Weird

All posts tagged Weird

THOUGHT FLOOD

Published July 17, 2022 by Nan Mykel

WELL SIR, IT’S LIKE THIS….

Life’s a jigsaw puzzle but we can’t see the picture until the end.

Won’t the forced babies burn to a crisp well before they’re twenty?  How is that time enough to cure cancer?

In my dream journal, should I record the date I go to sleep or the date I wake up?

Is there a way to tell the difference between a photograph of a sunrise and a sunset?

Promises are too easy to make and too hard to keep.  Handy mermory gets in my way.

It’s easy to believe in Jack Frost because I see him once a year.  Sandman too, the next morning.  But…

So glad I’m not bald ’cause I’ve got bumps on my head.

I hope there’s reincarnation ’cause there’re some folks I need to tell off!

Most are hellbent on tearing down walls.  I need more cement in mine.

The other side of my flapjack says I should be feeding the hungry.

Quick, how does the placebo effect work. Can it help you to walk on water?

Am I outside looking in or inside looking out?

Isn’t it a pity we outgrew miracles!

 

Off the Trodden Path

Published June 3, 2021 by Nan Mykel

I got lost in my search for truth this week.  I trace my Alice in Wonderland experience back to two different sources.  The first topple was when I looked up “civet” on Google and was taken to the www.britannica site…

Civet, also called civet cat, any of a number of long-bodied, short-legged carnivores of the family Viverridae. There are about 15 to 20 species, placed in 10 to 12 genera. Civets are found in Africa, southern Europe, and Asia. Rather catlike in appearance, they have a thickly furred tail, small ears, and a pointed snout. The coloration varies widely among the species but commonly is buff or grayish with a pattern of black spots or stripes or both. Length ranges from about 40 to 85 cm (16 to 34 inches), with the tail accounting for another 13 to 66 cm (5 to 26 inches), and weight ranges from 1.5 to 11 kg (3.3 to 24 pounds).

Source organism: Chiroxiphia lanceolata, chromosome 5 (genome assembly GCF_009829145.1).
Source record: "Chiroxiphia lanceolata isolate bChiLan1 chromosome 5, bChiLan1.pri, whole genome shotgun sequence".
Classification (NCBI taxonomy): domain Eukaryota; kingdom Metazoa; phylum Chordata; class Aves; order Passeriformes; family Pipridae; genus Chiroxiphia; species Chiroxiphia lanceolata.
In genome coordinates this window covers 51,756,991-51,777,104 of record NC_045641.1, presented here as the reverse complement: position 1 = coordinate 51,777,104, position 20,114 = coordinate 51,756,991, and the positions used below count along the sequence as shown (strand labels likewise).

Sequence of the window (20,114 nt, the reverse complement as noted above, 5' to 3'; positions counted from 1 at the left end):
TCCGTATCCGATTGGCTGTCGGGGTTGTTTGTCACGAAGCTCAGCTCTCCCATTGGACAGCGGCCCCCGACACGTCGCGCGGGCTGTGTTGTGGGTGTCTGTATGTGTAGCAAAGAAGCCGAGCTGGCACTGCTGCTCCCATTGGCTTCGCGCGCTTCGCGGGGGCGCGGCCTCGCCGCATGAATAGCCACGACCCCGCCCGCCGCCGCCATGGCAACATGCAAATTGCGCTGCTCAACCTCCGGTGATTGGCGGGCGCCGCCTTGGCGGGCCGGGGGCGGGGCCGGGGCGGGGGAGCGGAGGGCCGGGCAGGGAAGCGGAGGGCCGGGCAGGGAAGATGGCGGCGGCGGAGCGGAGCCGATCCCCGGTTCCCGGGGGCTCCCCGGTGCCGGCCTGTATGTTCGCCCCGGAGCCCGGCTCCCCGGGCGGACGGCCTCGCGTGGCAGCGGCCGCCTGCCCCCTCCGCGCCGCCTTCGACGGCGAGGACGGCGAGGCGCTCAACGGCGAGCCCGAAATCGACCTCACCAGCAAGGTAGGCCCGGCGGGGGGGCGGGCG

African palm civet (Nandinia binotata). Robert C. Hermes from the National Audubon Society Collection/Photo Researchers

Civets are usually solitary and live in tree hollows, among rocks, and in similar places, coming out to forage at night. Except for the arboreal palm civets, such as Paradoxurus (also known as toddy cat because of its fondness for palm juice, or “toddy”) and Nandinia, civets are mainly terrestrial. The Sunda otter civet (Cynogale bennetti), the African civet (Civettictis civetta), and the rare Congo water civet (Genetta piscivora) are semiaquatic. Civets feed on small animals and on vegetable matter. Their litters usually consist of two or three young.

The anal glands of civets open under the tail into a large pouch in which a greasy, musklike secretion accumulates. This secretion, known as civet, is used by the animals in marking territories. The secretion of the small Indian civet, or rasse (Viverricula indica), and of the Oriental civets (Viverra) is employed commercially in the manufacture of perfume. In addition, coffee beans fermented within and excreted from the digestive tracts of civets in the Philippines and Indonesia are sometimes used to enhance the taste of coffee.

This article was most recently revised and updated by John P. Rafferty, Editor. Encyclopaedia Britannica’s editors oversee subject areas in which they have extensive knowledge, whether from years of experience gained by working on that content or via study for an advanced degree….

Already off-center after reading how civet excretion adds pleasure to our lives, I began surreptitiously reading in Colin Wilson’s Alien Dawn–surreptitiously so as not to model questionable behavior for my children.  On page 233 I came across a description of Ebe, the extraterrestrial biological entity.  “They have been visiting Earth for 25,000 years…They have been manipulating DNA, and aiding human evolution.  It was also stated that Jesus was an extraterrestrial, created by the aliens, placed on earth to teach men about love and nonviolence.”

I had quit believing in UFOs after Trump said they were real… But I reckon  we need all the help we can get, especially now…

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